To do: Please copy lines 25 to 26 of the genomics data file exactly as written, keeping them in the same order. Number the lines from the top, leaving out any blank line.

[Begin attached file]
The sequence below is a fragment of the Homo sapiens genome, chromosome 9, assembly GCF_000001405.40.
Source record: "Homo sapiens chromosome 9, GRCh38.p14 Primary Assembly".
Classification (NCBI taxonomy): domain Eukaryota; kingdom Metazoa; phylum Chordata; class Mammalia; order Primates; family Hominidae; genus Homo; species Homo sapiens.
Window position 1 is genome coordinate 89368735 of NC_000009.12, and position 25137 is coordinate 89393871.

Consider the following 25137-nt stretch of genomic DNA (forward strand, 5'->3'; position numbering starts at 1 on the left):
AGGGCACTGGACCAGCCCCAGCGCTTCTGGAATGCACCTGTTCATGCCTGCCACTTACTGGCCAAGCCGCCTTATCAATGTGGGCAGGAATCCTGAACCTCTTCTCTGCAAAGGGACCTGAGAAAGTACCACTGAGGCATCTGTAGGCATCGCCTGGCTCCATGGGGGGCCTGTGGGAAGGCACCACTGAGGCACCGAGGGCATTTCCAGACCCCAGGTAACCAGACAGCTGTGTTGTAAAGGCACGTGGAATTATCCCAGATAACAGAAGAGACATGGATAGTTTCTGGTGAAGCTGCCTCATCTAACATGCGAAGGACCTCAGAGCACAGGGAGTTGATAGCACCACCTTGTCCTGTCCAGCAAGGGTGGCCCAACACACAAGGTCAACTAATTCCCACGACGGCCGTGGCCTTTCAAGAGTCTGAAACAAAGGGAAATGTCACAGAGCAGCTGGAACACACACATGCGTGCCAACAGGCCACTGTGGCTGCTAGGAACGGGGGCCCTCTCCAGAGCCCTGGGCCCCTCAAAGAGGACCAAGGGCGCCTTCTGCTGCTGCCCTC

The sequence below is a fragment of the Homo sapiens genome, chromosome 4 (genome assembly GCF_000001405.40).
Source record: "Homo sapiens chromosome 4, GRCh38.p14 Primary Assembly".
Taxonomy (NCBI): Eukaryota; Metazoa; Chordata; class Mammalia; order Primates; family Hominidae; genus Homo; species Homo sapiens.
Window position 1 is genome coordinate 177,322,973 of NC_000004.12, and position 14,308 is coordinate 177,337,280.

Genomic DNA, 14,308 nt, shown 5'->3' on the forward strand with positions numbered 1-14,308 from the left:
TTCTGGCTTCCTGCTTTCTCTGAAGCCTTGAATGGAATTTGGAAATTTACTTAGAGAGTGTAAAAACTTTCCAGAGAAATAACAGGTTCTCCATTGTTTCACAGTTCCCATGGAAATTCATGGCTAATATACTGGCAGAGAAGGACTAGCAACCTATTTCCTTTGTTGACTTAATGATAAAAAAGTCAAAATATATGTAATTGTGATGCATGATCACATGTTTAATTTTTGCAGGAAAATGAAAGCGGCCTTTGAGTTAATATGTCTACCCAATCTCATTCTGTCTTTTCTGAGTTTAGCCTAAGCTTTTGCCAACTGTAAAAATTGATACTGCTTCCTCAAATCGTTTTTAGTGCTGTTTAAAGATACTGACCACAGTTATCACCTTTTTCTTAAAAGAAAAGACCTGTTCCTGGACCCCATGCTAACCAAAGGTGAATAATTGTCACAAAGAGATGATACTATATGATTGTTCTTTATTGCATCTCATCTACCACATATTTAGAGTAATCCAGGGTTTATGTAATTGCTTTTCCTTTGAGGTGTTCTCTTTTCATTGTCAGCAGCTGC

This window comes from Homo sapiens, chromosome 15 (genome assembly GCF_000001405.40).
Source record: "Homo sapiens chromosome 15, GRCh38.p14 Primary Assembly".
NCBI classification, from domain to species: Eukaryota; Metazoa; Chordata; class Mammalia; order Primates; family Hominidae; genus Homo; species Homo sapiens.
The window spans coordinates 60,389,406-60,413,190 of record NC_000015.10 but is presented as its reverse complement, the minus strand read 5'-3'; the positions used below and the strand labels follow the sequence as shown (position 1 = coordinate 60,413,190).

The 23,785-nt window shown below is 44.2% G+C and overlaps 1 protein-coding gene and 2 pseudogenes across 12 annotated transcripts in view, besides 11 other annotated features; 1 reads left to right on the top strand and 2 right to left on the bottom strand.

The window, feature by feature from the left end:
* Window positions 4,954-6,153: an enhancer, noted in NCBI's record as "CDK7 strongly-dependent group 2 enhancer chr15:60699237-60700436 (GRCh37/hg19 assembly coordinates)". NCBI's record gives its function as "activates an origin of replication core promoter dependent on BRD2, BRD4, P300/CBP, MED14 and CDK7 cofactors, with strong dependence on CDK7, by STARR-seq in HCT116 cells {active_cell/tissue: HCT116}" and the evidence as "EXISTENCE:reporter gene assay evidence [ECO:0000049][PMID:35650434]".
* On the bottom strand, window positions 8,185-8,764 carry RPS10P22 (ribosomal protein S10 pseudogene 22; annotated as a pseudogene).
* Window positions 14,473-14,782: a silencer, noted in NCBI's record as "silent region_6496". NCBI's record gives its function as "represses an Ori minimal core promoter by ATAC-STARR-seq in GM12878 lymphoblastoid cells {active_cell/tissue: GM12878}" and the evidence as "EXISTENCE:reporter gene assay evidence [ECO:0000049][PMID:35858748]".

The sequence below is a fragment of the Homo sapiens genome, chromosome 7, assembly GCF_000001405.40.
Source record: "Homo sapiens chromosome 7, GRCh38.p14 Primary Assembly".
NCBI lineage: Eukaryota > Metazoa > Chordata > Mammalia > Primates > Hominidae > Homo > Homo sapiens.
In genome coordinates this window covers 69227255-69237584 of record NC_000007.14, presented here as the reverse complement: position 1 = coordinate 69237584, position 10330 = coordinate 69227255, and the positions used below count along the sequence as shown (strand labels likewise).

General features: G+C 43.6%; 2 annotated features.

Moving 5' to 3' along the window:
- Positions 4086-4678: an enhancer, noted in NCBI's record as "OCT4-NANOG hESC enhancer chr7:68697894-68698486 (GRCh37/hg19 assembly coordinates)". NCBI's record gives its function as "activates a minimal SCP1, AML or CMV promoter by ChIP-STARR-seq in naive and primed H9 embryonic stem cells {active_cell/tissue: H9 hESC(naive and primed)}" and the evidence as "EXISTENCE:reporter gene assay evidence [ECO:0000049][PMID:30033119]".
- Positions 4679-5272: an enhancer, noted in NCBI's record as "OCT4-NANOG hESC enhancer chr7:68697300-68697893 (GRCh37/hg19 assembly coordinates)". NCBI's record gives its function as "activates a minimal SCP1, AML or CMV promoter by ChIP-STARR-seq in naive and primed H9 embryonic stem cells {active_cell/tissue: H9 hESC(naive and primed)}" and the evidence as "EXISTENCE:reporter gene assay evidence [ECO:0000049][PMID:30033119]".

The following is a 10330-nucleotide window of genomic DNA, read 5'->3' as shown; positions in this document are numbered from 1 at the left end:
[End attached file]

In genome coordinates this window covers 69227255-69237584 of record NC_000007.14, presented here as the reverse complement: position 1 = coordinate 69237584, position 10330 = coordinate 69227255, and the positions used below count along the sequence as shown (strand labels likewise).

General features: G+C 43.6%; 2 annotated features.